Farewell, Dave Holden
We at HistoryLink were saddened last week by the death of jazz musician Dave Holden, whose keyboard and vocal talents took him around the country before he returned home to the Pacific Northwest. As well as being an accomplished musician, Holden was also the father of HistoryLink historian Linda Holden Givens.
Dave Holden grew up in a house full of music and musicians. His father, Oscar Holden -- the "Patriarch of Seattle Jazz" -- moved to Seattle in 1923, where he married his wife, Leala. They had seven children during the Great Depression, of which Dave was the fourth. Their family home was located in the Central Area across the street from Washington Hall, where Oscar played many performances. One of their neighbors was Bruce Lee, who later became a martial artist and popular actor.
While attending Garfield High School, Dave played basketball and was also a drum major for the school band. After his mother died in 1951, Holden moved in with his sister Grace Holden and soon began playing keyboard with the Billy Tolles Trio in various clubs around the region. In 1960 his brother Ron Holden had a big hit with the song "Love You So," and Dave joined him on the Chitlin' Circuit, touring venues from the Apollo in New York, down the coast to Florida, then over to Houston and Dallas.
When he returned to Seattle, he began performing with musicians like Gerald Frank and Virginia Jackson (Vee Jay, shown above), as well starting his own band and making records at local recording studios. But he still moved around a lot, playing up and down the West Coast and internationally before returning home once again to Seattle. In recent years his health began to decline, and he died peacefully at home with his wife, Angela, by his side.
A Tale of Two Cities
Seventy years ago this week, the neighboring cities of Bellevue and Clyde Hill, both incorporated on March 31, 1953. Months earlier, Clyde Hill had been included in Bellevue's petition to incorporate, and while the smaller community was split on whether or not to join the city next door, the more vocal faction got out the vote to remain autonomous. A few years later Bellevue again invited its neighbor to join and it again refused, although Clyde Hill does contract with Bellevue for water, sewer, fire, and emergency services.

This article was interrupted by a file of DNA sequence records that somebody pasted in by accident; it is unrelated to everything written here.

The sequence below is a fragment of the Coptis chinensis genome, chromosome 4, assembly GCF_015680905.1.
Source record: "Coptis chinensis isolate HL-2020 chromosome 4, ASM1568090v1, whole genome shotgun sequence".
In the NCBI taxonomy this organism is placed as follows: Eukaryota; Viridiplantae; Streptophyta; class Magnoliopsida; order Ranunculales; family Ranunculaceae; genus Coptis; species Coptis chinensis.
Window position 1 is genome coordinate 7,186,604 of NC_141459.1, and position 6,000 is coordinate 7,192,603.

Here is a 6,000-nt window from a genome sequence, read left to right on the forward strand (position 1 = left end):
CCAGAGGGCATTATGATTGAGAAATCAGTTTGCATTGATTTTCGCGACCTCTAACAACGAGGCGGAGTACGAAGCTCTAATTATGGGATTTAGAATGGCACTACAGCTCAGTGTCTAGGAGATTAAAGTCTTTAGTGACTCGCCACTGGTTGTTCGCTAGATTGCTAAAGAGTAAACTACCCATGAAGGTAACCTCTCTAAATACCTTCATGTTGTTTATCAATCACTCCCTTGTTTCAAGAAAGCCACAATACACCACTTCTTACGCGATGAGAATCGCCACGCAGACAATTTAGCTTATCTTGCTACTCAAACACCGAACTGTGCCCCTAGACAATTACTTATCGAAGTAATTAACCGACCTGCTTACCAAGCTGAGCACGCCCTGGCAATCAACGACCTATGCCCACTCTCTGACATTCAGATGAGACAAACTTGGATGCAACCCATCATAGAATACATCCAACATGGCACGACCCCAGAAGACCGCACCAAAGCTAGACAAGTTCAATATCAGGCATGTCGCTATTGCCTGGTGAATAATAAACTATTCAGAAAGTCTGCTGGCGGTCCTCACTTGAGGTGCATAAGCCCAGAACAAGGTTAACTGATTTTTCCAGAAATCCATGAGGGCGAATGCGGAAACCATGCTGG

Both communities were settled in the late 1800s, and by the turn of the century were home to numerous berry and vegetable farms. In the 1910s, Bellevue farmers advocated for Lake Washington's first auto ferry to transport their produce to Seattle. It also attracted more commuters to the Eastside, as did the 1940 opening of the Lake Washington Floating Bridge. By the end of World War II, both communities had grown considerably.
In 1949 the tolls came off the bridge, and Bellevue was quickly becoming an eastside business hub, thanks in large part to the opening of the region's first suburban shopping center. By the time Bellevue and Clyde Hill incorporated in 1953, both cities were attracting thousands of new homeowners looking to raise families away from the hustle and bustle of Seattle. Over time, Bellevue grew to become the state's fifth largest city, while Clyde Hill has remained a small but prosperous bedroom community.
And while Bellevue is known around the world as the headquarters for many successful tech companies (even Microsoft was based there before moving to nearby Redmond), Clyde Hill has had its own brush with fame. In 1975, the city's mayoral election ended in a 576-576 tie. In the end, the winner was decided with a coin flip, and the story captivated the nation.